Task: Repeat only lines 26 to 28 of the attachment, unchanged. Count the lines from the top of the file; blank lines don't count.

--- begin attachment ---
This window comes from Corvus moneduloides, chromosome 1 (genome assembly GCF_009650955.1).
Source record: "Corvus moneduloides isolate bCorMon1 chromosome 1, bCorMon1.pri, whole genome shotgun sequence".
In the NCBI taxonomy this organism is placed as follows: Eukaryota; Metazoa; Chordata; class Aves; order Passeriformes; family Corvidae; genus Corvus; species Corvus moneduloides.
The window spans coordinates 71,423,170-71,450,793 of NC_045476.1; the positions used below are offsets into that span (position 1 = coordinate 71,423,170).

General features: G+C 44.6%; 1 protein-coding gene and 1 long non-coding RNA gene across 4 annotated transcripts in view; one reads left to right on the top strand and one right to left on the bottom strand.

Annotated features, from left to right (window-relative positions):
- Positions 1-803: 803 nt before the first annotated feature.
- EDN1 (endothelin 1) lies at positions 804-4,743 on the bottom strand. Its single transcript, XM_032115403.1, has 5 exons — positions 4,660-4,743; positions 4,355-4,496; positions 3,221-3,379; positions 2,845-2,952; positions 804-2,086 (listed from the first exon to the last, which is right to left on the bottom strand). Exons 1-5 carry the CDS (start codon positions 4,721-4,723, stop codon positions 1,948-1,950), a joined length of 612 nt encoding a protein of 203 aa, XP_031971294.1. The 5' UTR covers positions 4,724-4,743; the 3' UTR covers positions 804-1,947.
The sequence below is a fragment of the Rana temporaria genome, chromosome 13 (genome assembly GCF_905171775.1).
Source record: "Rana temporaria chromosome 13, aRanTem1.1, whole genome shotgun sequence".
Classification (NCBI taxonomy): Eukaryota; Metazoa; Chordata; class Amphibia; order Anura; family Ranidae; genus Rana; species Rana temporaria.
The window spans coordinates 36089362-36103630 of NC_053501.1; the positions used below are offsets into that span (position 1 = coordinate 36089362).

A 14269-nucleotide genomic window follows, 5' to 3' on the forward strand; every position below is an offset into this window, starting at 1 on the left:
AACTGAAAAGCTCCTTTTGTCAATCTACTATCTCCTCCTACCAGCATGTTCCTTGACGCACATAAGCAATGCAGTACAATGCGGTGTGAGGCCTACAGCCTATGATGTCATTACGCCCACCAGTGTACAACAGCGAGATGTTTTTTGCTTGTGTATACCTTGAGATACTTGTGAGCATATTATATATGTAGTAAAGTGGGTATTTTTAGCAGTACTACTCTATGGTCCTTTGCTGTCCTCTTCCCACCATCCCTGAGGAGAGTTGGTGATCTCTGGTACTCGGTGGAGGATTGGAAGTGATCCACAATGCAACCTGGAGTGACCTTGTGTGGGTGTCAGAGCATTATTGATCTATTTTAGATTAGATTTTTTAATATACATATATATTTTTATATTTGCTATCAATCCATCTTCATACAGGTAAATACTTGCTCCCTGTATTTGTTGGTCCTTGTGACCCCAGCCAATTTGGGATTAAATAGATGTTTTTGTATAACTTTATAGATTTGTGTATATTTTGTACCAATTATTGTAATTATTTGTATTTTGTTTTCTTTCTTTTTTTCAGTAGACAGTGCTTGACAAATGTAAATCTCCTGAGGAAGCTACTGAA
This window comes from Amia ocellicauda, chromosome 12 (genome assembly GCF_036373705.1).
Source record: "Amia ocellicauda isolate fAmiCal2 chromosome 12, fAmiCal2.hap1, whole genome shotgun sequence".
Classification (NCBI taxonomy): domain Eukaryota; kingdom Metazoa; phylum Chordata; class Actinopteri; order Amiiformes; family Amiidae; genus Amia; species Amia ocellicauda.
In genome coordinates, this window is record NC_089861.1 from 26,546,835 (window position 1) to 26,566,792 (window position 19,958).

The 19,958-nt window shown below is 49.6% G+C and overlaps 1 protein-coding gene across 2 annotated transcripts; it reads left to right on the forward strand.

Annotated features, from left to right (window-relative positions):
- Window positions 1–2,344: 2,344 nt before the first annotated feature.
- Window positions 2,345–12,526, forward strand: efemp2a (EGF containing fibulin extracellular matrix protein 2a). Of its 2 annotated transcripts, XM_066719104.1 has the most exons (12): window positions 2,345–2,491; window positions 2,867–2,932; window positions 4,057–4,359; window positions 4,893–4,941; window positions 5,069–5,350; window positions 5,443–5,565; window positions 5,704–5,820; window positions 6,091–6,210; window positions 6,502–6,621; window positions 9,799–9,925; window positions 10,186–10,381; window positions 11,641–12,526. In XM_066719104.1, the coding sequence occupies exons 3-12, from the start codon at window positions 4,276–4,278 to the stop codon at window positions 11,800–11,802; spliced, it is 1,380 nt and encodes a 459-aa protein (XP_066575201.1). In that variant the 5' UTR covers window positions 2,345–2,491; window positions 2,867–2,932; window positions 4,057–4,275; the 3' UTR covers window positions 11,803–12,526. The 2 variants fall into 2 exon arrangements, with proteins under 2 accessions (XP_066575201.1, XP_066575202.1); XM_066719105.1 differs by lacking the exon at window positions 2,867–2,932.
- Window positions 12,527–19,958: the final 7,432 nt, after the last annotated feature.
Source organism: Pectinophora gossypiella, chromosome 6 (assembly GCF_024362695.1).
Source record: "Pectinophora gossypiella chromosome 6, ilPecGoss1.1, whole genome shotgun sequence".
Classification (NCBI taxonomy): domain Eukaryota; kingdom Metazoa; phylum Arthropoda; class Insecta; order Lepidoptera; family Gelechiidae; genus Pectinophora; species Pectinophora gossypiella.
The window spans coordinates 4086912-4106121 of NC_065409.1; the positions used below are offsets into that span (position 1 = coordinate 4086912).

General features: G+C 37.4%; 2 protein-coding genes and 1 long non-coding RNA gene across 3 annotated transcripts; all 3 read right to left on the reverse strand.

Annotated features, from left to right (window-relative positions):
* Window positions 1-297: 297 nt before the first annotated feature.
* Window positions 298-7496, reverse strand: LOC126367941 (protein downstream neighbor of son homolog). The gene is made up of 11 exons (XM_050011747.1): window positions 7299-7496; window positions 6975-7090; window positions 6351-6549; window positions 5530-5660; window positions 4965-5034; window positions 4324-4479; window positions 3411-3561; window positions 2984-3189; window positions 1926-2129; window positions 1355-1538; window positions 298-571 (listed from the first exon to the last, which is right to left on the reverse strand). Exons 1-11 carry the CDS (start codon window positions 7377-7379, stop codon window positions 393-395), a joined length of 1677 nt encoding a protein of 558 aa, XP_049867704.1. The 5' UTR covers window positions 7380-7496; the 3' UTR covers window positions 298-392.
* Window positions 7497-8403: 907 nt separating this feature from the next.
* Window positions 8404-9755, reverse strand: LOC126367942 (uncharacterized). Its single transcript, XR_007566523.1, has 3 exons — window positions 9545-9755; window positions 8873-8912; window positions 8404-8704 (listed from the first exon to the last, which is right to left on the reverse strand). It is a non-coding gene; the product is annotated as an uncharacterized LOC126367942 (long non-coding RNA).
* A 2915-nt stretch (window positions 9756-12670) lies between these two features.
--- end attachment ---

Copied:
Classification (NCBI taxonomy): domain Eukaryota; kingdom Metazoa; phylum Arthropoda; class Insecta; order Lepidoptera; family Gelechiidae; genus Pectinophora; species Pectinophora gossypiella.
The window spans coordinates 4086912-4106121 of NC_065409.1; the positions used below are offsets into that span (position 1 = coordinate 4086912).

General features: G+C 37.4%; 2 protein-coding genes and 1 long non-coding RNA gene across 3 annotated transcripts; all 3 read right to left on the reverse strand.